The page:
May 12, 2021 | Updated: 08:45 AM EDT

Microsoft Acquires Double Labs, Might Turn It Into A "Lab" For Experiments On New Features

Sep 14, 2015 12:35 AM EDT

It seems like since Steve Ballmer left the helm of Microsoft and handed it over to Satya Nadella, the company has finally started to look, act, and be the tech company it’s supposed to be.

Microsoft was the butt of tech jokes in the past. The messy code, the fact that Windows was the prime target of malware outbreaks and hacking, these were but a couple of reasons why most developers and tech-savvy consumers had a rather low opinion of the company. Add to the fact that Ballmer spouted off a lot of very uninformed statements during his reign, so much so that The Register and other publications actually made compilations of those.

Read “Top 10 Steve Ballmer quotes: '%#&@!!' and so much more”:

Also, “Steve Ballmer's Biggest Mistakes As CEO Of Microsoft”:

Indeed, before Satya Nadella, Microsoft was more “the clown of the Tech world,” and less of a true tech company.

Today, though, after the successful Windows 10 launch, and after the Microsoft Edge Browser exceeded expectations, heads are turning with Microsoft’s bold new moves, and are expecting the company to deliver more than its usual plate of clownery in the past.

Last Friday, Business Insider broke the news that Microsoft bought Double Labs, makers of Echo Notification Lockscreen, a lockscreen app that replaces the way notifications work on mobile devices.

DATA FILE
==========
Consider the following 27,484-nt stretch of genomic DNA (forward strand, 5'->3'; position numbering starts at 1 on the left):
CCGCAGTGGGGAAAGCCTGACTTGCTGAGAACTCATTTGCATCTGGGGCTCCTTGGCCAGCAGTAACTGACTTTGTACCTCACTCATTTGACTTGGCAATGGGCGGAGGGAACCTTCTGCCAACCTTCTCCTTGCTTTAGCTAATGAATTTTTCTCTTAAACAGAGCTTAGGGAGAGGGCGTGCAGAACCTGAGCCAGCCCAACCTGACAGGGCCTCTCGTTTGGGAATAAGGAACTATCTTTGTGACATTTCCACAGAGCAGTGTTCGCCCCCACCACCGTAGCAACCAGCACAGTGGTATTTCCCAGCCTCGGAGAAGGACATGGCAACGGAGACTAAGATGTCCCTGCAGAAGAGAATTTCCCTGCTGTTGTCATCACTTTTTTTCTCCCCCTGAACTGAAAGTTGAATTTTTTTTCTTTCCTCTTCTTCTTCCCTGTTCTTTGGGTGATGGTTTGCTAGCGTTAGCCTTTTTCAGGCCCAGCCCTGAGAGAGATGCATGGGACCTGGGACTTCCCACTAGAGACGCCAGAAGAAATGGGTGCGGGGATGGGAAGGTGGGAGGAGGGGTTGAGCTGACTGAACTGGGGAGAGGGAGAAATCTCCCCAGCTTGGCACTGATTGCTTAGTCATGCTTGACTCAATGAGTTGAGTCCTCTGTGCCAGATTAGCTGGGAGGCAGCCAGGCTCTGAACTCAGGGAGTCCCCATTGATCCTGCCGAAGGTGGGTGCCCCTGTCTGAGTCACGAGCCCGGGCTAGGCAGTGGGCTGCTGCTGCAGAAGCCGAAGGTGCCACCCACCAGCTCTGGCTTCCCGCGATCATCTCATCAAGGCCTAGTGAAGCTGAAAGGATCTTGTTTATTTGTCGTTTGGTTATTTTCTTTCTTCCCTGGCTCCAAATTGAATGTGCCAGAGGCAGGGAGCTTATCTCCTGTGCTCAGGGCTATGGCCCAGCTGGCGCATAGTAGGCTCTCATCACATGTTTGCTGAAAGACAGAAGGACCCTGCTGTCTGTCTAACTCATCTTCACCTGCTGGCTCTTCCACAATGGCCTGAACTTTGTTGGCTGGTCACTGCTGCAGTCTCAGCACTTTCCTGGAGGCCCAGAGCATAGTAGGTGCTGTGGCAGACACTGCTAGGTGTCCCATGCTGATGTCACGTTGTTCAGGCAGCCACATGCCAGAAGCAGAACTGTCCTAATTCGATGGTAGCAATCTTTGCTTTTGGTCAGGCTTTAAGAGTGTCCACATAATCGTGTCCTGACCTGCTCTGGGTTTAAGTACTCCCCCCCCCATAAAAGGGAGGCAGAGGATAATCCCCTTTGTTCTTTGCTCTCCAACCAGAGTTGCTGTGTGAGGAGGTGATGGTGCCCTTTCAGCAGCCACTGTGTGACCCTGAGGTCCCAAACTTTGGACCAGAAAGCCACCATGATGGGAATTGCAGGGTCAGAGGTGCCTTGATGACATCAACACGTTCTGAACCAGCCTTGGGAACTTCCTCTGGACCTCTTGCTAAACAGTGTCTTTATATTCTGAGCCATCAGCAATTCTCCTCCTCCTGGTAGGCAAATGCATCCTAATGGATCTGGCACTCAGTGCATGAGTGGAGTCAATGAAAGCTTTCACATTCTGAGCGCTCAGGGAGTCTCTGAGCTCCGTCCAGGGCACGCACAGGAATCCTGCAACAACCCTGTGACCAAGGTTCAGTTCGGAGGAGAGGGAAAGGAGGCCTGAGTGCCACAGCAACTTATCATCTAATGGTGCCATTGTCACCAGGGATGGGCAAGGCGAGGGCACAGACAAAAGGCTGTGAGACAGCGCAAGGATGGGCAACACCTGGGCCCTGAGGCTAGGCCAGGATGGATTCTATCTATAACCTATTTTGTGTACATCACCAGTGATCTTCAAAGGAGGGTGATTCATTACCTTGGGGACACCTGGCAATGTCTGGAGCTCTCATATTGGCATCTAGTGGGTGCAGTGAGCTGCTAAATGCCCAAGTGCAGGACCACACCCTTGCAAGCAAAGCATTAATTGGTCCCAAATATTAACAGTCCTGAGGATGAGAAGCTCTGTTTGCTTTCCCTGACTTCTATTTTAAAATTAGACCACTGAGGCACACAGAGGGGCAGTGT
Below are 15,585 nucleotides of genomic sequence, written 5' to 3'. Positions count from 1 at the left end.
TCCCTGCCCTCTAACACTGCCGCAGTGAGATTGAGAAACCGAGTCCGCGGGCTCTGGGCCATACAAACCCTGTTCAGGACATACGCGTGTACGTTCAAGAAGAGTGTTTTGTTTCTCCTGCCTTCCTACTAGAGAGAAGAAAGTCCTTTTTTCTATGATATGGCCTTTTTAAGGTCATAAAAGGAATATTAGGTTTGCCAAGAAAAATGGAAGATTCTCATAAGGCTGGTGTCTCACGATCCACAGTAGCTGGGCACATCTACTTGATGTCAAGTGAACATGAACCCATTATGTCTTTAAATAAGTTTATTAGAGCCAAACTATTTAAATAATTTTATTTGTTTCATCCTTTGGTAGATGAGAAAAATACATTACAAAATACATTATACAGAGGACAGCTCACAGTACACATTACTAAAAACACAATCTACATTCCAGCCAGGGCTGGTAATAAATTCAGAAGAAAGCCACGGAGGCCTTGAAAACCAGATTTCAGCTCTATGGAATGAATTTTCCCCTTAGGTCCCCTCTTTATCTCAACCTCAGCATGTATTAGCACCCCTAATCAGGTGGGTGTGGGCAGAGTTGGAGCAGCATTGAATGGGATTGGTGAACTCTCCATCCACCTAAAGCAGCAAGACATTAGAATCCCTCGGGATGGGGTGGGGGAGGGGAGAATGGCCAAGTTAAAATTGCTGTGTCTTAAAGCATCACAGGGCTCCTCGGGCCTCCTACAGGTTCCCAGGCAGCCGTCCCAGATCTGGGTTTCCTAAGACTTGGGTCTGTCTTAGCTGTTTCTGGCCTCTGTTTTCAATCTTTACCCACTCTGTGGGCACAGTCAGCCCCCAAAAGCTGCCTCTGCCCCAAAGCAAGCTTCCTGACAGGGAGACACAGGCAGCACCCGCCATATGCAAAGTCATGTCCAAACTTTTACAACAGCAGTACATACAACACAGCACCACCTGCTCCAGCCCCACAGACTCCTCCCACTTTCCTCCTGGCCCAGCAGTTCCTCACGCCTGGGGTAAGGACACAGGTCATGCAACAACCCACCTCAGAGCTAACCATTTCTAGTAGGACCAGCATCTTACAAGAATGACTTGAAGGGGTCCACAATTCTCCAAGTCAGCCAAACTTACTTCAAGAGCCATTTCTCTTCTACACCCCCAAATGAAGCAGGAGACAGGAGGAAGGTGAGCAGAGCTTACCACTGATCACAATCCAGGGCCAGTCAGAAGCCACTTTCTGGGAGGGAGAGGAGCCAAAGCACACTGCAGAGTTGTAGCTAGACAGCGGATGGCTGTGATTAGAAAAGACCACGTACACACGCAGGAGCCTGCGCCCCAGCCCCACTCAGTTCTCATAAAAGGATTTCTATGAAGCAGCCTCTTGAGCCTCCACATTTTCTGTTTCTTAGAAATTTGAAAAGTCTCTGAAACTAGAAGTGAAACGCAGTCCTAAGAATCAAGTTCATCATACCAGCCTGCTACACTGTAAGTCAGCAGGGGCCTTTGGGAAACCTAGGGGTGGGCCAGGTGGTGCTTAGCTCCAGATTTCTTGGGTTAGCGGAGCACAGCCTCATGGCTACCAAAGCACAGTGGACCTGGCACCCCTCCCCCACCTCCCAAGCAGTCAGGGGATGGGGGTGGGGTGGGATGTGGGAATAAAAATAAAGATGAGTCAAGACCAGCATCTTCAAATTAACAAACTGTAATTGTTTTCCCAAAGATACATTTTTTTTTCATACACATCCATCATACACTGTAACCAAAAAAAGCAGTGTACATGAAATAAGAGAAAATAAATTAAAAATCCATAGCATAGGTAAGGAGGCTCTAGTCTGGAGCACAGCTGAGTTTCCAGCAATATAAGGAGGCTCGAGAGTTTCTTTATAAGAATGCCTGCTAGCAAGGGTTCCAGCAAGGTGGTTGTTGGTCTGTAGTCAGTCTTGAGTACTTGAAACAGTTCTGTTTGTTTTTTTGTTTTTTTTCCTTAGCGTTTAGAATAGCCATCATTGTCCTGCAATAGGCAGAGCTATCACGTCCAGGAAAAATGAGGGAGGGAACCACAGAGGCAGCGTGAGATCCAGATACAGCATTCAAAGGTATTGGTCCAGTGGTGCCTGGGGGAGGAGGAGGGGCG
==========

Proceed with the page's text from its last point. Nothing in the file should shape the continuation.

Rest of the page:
Microsoft already has a lockscreen app, the Microsoft Next lockscreen for Android, and yet they acquired this lockscreen app and its company, as well. But why?

Microsoft Chief Experience Officer Julie Larson-Green communicated that not only is this app going to create a more personalized, more “beautiful” productivity experience, but Double Labs may be another playground for Microsoft’s developers to test out their apps and features, before releasing them into the wild, or integrating them into the Microsoft Operating System.

Double Labs’ data and code will give them access to Android’s innards, so to speak, and the existing 50,729 reviews on Google Play for Echo Notification Lockscreen would definitely be helpful in guiding Microsoft’s direction on app and feature development. Whether for this app alone, or for other apps and features the company is looking to build.

As Julie Larson-Green says, putting out the test features on separate apps allows the company to fully test it. This will allow them to avoid shipping half-baked, even user-unfriendly features, and will also allow them to tweak and refine the features further. This ensures that they won’t compromise their major target market—the millions of Windows users out there—while still being able to test out their new ideas.

Here’s to brave, bold moves for Microsoft. With these new developments, the company is finally getting things, like innovation, right.

Real Time Analytics